Critical Accounting Policies

Critical Accounting Estimates

The preparation of the financial statements requires us to make judgments, estimates and assumptions that affect the reported amounts of assets and liabilities at the date of the financial statements and the reported amounts of revenues and expenses during the reporting period. We base our judgments, estimates and assumptions on historical experience and on various other factors that are believed to be reasonable under the circumstances. Actual results could differ materially from these estimates under different assumptions and conditions. We evaluate our judgments, estimates and assumptions on a regular basis and make changes accordingly. We believe that the judgments, estimates and assumptions involved in the accounting for the loan impairment valuation, allowance for doubtful accounts, income taxes, valuation of structured settlements and the valuation of investments in life settlements have the greatest potential impact on our financial statements and accordingly believe these to be our critical accounting estimates. Below we discuss the critical accounting policies associated with the estimates, as well as selected other critical accounting policies.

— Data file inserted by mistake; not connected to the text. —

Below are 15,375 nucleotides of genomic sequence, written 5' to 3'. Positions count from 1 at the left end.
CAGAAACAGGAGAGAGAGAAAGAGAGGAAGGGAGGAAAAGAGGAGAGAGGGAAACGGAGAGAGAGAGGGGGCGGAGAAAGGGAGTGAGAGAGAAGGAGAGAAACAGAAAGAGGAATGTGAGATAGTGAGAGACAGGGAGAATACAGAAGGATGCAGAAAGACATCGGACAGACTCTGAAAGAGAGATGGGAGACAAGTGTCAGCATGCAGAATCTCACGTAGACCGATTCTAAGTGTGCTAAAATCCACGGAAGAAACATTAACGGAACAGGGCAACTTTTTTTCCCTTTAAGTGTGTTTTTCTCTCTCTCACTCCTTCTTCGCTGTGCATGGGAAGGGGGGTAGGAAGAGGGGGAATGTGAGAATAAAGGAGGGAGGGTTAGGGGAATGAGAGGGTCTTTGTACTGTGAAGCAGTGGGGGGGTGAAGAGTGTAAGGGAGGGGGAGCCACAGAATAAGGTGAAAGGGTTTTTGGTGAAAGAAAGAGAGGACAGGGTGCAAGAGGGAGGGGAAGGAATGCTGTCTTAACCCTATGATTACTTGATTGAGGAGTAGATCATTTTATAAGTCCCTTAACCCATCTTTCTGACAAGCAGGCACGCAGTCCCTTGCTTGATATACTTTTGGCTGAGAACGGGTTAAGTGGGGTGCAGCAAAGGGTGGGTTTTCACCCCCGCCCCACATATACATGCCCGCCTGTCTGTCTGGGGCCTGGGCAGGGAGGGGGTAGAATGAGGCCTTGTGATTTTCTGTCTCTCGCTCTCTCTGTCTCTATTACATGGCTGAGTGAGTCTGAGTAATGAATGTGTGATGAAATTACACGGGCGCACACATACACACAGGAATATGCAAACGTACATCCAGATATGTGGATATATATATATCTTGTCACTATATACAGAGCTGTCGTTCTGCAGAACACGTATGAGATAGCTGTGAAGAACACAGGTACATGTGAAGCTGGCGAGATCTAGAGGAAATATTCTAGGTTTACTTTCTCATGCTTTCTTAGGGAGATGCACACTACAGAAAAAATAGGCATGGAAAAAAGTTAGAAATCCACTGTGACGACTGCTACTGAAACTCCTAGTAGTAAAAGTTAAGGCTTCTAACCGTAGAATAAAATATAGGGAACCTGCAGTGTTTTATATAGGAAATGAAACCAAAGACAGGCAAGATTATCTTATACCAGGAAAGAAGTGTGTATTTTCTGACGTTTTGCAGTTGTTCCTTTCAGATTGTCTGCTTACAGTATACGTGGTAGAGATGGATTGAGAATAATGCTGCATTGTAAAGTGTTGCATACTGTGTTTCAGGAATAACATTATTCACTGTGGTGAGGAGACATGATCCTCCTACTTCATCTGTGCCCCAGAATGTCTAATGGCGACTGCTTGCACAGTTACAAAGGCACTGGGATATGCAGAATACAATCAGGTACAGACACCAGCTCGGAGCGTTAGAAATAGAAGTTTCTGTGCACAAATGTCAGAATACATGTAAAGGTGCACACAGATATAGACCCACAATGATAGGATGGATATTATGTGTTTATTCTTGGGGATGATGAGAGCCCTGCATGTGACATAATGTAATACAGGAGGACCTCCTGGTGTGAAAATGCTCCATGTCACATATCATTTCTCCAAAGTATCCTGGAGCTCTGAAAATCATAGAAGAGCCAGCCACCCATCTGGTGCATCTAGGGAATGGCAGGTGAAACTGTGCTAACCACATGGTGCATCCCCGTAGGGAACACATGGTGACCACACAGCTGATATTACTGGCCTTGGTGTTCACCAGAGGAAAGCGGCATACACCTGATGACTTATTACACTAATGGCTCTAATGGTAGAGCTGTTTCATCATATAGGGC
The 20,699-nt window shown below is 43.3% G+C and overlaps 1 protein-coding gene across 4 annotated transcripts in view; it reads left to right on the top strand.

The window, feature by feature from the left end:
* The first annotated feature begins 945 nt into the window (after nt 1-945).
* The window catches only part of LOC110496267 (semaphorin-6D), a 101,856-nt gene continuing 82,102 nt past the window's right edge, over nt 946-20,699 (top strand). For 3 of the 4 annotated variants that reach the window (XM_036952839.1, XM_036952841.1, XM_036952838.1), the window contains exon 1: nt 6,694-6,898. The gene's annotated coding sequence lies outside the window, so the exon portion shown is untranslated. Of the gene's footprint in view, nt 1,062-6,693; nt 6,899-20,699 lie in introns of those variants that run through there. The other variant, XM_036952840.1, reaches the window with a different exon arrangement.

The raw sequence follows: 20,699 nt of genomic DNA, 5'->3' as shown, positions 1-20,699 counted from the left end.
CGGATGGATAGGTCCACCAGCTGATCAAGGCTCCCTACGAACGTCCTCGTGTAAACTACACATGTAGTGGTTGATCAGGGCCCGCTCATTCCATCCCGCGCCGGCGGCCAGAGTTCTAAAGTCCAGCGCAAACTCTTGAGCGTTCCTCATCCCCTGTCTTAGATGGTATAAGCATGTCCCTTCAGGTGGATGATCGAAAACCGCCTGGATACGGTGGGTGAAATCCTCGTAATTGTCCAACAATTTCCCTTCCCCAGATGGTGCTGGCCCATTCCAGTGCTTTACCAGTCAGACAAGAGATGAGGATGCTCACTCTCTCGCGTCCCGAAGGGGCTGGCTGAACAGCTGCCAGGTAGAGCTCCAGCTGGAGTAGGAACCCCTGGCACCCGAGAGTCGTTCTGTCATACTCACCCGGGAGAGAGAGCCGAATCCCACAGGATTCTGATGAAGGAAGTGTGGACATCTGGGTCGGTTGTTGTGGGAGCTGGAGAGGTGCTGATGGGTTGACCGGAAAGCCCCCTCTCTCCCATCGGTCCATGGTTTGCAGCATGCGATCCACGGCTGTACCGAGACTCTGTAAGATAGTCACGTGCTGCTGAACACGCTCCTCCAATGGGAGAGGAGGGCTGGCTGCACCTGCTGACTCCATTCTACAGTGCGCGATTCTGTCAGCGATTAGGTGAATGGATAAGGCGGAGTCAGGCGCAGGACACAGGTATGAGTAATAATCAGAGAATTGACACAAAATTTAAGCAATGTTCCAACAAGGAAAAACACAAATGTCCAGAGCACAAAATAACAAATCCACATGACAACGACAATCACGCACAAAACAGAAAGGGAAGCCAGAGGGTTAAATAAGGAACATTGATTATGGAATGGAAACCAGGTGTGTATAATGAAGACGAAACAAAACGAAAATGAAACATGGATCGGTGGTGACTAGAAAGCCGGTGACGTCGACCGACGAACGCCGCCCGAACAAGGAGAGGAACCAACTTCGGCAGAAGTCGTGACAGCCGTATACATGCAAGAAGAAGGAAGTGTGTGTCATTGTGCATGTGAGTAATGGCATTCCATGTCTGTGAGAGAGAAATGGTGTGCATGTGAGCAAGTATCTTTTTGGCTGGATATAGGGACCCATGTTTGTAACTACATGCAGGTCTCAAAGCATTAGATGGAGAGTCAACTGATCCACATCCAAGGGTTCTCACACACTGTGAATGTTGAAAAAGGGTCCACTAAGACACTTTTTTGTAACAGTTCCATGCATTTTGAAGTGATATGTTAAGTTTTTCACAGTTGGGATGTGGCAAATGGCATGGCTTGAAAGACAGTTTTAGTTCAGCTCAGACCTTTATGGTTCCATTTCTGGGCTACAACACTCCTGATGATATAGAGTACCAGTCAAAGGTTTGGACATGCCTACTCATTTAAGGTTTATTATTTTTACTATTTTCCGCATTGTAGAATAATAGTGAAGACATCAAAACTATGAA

Life Finance Loans Receivable

We report loans receivable acquired or originated by us at cost, adjusted for any deferred fees or costs in accordance with Financial Accounting Standards Board ("FASB") Accounting Standards Codification ("ASC") 310-20, Receivables-Nonrefundable Fees and Other Costs, discounts, and loan impairment valuation. All loans are collateralized by life insurance policies. Interest income is accrued on the unpaid principal balance on a monthly basis based on the applicable rate of interest on the loans.

In accordance with ASC 310, Receivables, we specifically evaluate all loans for impairment based on the fair value of the underlying policies as collectability is primarily collateral dependent. The loans are considered to be collateral dependent as the repayment of the loans is expected to be provided by the underlying insurance policies. In the event of default, the borrower typically relinquishes ownership of the policy to us in exchange for our release of the debt (or we enforce our security interests in the beneficial interests in the trust that owns the policy). For loans that have lender protection insurance, we make a claim against the lender protection insurance policy and, subject to terms and conditions of the lender protection insurance policy, our lender protection insurer has the right to direct control or take beneficial ownership of the policy upon payment of our claim. For loans without lender protection insurance, we have the option of selling the policy or maintaining it on our balance sheet for investment.